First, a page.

Branches that need to be lifted
Branches provide support not only for the tree itself but also for any flowers, fruits, or leaves it may produce. They also play an important role in anchoring the tree and reducing the impact of storms or winds on it. For this reason, it is crucial to remove damaged or unhealthy branches from your trees. However, it’s important to balance this with the needs of the rest of the tree. If too many branches are removed, the tree will become overgrown and unstable.
Keeping the tree balanced and healthy is the key to avoiding structural problems. This can be done by removing dead or diseased branches and thinning to reduce the weight of the canopy. It is also a good idea to remove any branches that rub on or bind other branches, as these can create a point of weakness that can lead to the failure of the branch or the entire tree.
The proper technique for removing any large branch is called crown lifting. This involves shortening the lower branches of a tree to allow access for mowing or to better enjoy the shade it casts. This is especially important for street or lawn trees to allow vehicles or mowers under the tree.
Proper pruning will help prevent damage to your property and injuries to people or pets. It can also reduce the risk of storm damage and improve the aesthetics of your landscape. If you are thinking of trimming your own trees, make sure to use sharp, clean tools. Dull tools can damage the tree and spread disease through the open wounds of the branches you cut. You should also avoid letting the cuts heal improperly, which can result in rot or insect infestation.
A common mistake when thinning is over-thinning, which can starve the tree of its foliage. Over-thinning also leaves the tree vulnerable to wind damage and makes it more susceptible to decay. A good rule of thumb for determining how much to thin is to examine 6–12 twigs randomly around the canopy and evaluate their size.
Branches That Need to Be Thinned
Often, the main branches of a tree grow too thick. Thinning them out allows more light to reach the lower branches and other plants growing underneath. It also helps reduce the risk of fungus and insects that thrive in areas where leaves, flowers, or fruits are close together. The ideal time for this type of pruning is during the winter or early spring because it promotes new growth and reduces the chance of diseases developing in open wounds.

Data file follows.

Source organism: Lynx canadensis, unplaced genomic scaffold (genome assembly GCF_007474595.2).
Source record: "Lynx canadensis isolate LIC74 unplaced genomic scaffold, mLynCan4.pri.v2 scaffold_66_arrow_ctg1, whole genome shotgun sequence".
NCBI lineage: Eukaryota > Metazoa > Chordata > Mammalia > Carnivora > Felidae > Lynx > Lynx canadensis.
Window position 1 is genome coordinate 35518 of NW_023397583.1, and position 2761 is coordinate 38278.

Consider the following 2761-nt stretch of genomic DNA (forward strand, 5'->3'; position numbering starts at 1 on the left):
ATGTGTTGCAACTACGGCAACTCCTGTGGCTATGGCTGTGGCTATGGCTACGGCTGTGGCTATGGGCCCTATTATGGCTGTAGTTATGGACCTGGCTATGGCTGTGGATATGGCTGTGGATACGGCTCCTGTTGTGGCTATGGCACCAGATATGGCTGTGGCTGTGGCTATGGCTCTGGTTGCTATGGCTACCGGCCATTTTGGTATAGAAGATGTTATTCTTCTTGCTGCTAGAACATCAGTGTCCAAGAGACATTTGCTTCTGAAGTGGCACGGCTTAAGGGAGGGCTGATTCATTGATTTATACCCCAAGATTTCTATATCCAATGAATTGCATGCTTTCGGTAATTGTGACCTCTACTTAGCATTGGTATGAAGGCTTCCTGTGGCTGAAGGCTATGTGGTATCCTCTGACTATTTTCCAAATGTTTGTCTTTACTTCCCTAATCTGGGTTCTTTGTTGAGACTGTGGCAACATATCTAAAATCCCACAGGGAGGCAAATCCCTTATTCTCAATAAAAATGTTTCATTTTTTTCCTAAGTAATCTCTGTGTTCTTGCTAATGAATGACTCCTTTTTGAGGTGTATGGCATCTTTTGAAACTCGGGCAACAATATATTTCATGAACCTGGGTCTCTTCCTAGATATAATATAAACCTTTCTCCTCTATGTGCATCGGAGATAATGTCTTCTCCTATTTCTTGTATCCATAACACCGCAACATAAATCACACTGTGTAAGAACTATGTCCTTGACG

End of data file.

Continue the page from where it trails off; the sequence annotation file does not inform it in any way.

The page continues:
While thinning is a great idea for most trees, it’s important to be very selective about the branches you remove. Cutting too many branches at once can make the remaining foliage less strong, and it can also increase the amount of wind damage that a tree suffers during storms. A general rule of thumb is that no more than one-third of a branch should be removed when you thin it.
The best place to start when you’re thinning a tree is the outer canopy, where you should cut away any branches that are crossing or duplicating each other. This can help increase light penetration and air movement throughout the crown, which will reduce weight on the large limbs of a tree, reducing the risk of damage during storms. It can also reduce the “wind-sail” effect of clumps of foliage and promote the development of taper on interior branches.
When you’re removing branches, make sure to use a sharp tool like a pair of secateurs or loppers. Cutting with a dull blade can compromise the natural protection system of a tree, opening it up to fungus and insect infestations. It’s also important to prune as closely to the trunk as possible. You want to make the final cut just outside what’s called the stem collar, a small lip of bark that each branch protrudes from. This keeps the area around the branch wound clean, allowing it to heal quickly and protecting the tree from insects and diseases.
Another way to promote thinning is by removing suckers that form at the base of a tree. These aren’t as healthy for a tree, and they can eventually compete with the main branches and prevent them from getting enough sunlight to develop properly.